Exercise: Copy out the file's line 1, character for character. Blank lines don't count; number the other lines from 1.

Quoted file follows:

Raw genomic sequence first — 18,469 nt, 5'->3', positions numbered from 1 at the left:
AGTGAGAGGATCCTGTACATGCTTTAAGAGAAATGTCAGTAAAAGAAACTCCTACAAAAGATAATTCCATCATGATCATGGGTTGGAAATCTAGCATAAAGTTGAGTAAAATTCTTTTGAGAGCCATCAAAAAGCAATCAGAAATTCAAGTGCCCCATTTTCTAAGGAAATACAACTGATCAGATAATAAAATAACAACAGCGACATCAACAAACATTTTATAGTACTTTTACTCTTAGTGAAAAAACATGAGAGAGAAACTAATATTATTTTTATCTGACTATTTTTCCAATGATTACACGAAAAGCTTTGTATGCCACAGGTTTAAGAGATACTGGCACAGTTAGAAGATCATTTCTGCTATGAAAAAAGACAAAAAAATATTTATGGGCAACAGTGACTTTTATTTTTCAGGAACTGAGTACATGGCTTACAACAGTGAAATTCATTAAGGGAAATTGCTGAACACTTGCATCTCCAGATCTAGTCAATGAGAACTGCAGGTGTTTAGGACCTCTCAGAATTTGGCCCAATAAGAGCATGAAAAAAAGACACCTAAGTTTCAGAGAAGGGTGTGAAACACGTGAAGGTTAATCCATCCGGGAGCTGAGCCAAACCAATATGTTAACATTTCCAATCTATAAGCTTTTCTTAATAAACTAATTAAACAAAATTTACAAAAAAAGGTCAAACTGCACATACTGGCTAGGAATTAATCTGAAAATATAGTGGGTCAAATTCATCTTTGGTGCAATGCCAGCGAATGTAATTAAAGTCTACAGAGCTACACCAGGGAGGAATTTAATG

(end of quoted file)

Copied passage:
Raw genomic sequence first — 18,469 nt, 5'->3', positions numbered from 1 at the left: